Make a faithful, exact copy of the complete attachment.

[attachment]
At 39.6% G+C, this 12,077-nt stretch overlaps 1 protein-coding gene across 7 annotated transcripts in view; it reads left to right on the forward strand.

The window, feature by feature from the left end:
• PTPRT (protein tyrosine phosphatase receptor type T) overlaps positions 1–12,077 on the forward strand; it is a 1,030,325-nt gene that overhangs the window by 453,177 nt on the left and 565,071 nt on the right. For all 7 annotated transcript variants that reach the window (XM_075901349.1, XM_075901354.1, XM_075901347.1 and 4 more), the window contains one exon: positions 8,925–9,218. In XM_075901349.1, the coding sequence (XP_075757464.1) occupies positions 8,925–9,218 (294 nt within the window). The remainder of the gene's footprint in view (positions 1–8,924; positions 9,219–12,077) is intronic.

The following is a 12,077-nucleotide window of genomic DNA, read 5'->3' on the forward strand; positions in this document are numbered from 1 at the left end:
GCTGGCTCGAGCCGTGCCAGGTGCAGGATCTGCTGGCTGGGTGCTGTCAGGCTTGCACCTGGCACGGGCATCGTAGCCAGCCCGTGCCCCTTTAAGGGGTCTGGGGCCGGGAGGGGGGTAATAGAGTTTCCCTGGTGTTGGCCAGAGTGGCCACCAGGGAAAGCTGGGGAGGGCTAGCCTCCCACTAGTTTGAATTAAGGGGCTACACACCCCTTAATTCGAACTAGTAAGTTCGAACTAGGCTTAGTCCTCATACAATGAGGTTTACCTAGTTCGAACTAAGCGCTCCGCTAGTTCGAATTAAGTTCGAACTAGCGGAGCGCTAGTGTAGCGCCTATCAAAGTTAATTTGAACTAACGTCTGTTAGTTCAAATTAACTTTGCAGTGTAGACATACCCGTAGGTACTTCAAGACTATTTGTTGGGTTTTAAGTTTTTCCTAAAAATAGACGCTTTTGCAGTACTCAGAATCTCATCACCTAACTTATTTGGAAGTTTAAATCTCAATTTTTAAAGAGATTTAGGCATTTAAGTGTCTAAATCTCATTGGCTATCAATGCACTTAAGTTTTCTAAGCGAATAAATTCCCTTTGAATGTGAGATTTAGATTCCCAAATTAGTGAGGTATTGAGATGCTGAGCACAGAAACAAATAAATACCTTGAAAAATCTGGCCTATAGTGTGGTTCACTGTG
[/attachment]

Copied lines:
At 39.6% G+C, this 12,077-nt stretch overlaps 1 protein-coding gene across 7 annotated transcripts in view; it reads left to right on the forward strand.

The window, feature by feature from the left end:
• PTPRT (protein tyrosine phosphatase receptor type T) overlaps positions 1–12,077 on the forward strand; it is a 1,030,325-nt gene that overhangs the window by 453,177 nt on the left and 565,071 nt on the right. For all 7 annotated transcript variants that reach the window (XM_075901349.1, XM_075901354.1, XM_075901347.1 and 4 more), the window contains one exon: positions 8,925–9,218. In XM_075901349.1, the coding sequence (XP_075757464.1) occupies positions 8,925–9,218 (294 nt within the window). The remainder of the gene's footprint in view (positions 1–8,924; positions 9,219–12,077) is intronic.

The following is a 12,077-nucleotide window of genomic DNA, read 5'->3' on the forward strand; positions in this document are numbered from 1 at the left end:
GCTGGCTCGAGCCGTGCCAGGTGCAGGATCTGCTGGCTGGGTGCTGTCAGGCTTGCACCTGGCACGGGCATCGTAGCCAGCCCGTGCCCCTTTAAGGGGTCTGGGGCCGGGAGGGGGGTAATAGAGTTTCCCTGGTGTTGGCCAGAGTGGCCACCAGGGAAAGCTGGGGAGGGCTAGCCTCCCACTAGTTTGAATTAAGGGGCTACACACCCCTTAATTCGAACTAGTAAGTTCGAACTAGGCTTAGTCCTCATACAATGAGGTTTACCTAGTTCGAACTAAGCGCTCCGCTAGTTCGAATTAAGTTCGAACTAGCGGAGCGCTAGTGTAGCGCCTATCAAAGTTAATTTGAACTAACGTCTGTTAGTTCAAATTAACTTTGCAGTGTAGACATACCCGTAGGTACTTCAAGACTATTTGTTGGGTTTTAAGTTTTTCCTAAAAATAGACGCTTTTGCAGTACTCAGAATCTCATCACCTAACTTATTTGGAAGTTTAAATCTCAATTTTTAAAGAGATTTAGGCATTTAAGTGTCTAAATCTCATTGGCTATCAATGCACTTAAGTTTTCTAAGCGAATAAATTCCCTTTGAATGTGAGATTTAGATTCCCAAATTAGTGAGGTATTGAGATGCTGAGCACAGAAACAAATAAATACCTTGAAAAATCTGGCCTATAGTGTGGTTCACTGTG